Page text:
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Мне всег­да нра­вилось ра­ботать с людь­ми, по­это­му еще в шко­ле я оп­ре­дели­ла для се­бя эту сте­зю. Это, дей­стви­тель­но, очень ин­те­рес­но по­нять внут­ренние цен­ности че­лове­ка, его стрем­ле­ния, це­ли. По­нима­ние лю­дей есть ключ к дос­ти­жению эф­фектив­ности их ра­боты. Далее…

The Gift of the Magi by O'Henry

Один из са­мых из­вест­ных расс­ка­зов О’Ген­ри, мно­го раз пе­ре­из­данный и лег­ший в ос­но­ву мно­гочис­ленных пос­та­новок и филь­мов, со­дер­жит боль­шинс­тво при­емов ав­то­ра — с ни­щими ге­ро­ями ра­боче­го клас­са, юмо­рис­ти­чес­кий стиль из­ло­жения, ре­алис­тичную кар­ти­ну жиз­ни и не­ожи­дан­ную раз­вязку в кон­це. Но глав­ная при­чина при­тяже­ния расс­ка­за для чи­тате­ля – это гимн бес­ко­рыст­ной люб­ви, что слов­но да­ры Вол­хов при­несен­ные но­ворож­денно­му Иису­су.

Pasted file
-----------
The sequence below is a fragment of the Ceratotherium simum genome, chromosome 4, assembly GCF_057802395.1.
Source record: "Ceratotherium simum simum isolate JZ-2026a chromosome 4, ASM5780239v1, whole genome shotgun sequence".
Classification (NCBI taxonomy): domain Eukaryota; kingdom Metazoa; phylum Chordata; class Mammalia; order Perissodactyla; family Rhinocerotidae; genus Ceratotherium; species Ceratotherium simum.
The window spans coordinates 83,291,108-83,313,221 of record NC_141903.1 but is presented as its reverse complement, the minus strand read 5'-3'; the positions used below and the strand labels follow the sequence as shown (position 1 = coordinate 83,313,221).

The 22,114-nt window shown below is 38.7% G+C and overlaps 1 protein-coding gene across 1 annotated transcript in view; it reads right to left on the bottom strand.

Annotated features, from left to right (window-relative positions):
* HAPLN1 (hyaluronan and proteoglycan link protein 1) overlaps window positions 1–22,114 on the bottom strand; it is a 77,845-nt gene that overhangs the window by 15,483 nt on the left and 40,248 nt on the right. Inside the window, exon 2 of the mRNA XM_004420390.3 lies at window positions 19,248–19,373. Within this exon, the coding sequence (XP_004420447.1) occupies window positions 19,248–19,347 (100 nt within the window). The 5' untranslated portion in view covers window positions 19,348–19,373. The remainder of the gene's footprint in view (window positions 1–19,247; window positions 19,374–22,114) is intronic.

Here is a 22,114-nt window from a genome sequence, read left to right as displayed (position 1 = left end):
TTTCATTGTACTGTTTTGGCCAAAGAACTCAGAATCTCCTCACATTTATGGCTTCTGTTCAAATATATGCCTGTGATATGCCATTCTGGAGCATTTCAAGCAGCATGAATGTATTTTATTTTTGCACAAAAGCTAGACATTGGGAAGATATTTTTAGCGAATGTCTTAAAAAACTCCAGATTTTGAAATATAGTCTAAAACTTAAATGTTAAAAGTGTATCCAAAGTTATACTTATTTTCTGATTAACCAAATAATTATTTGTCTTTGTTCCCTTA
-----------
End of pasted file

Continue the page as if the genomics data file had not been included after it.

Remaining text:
ONE DOL­LAR AND EIGH­TY-SE­VEN CENTS. THAT WAS ALL. AND SIX­TY CENTS of it was in pen­ni­es. Pen­ni­es sa­ved one and two at a ti­me by bull­do­zing the gro­cer and the ve­getab­le man and the butc­her un­til one’s che­eks bur­ned with the si­lent im­pu­tati­on of par­si­mony that such clo­se de­aling imp­li­ed. Three ti­mes Del­la co­un­ted it. One dol­lar and eigh­ty-se­ven cents. And the next day wo­uld be Christ­mas.

The­re was cle­ar­ly not­hing left to do but flop down on the shab­by litt­le co­uch and howl. So Del­la did it. Which ins­ti­gates the mo­ral ref­lecti­on that li­fe is ma­de up of sobs, sniff­les, and smi­les, with sniff­les pre­domi­nating.

Whi­le the mist­ress of the ho­me is gra­du­al­ly sub­si­ding from the first sta­ge to the se­cond, ta­ke a lo­ok at the ho­me. A fur­ni­shed flat at $8 per we­ek. It did not exact­ly beg­gar desc­rip­ti­on, but it cer­ta­in­ly had that word on the lo­ok-out for the men­di­can­cy squ­ad.

In the ves­ti­bule be­low was a let­ter-box in­to which no let­ter wo­uld go, and an elect­ric but­ton from which no mor­tal fin­ger co­uld co­ax a ring. Al­so ap­perta­ining the­re­un­to was a card be­aring the na­me «Mr. Ja­mes Dil­ling­ham Young.»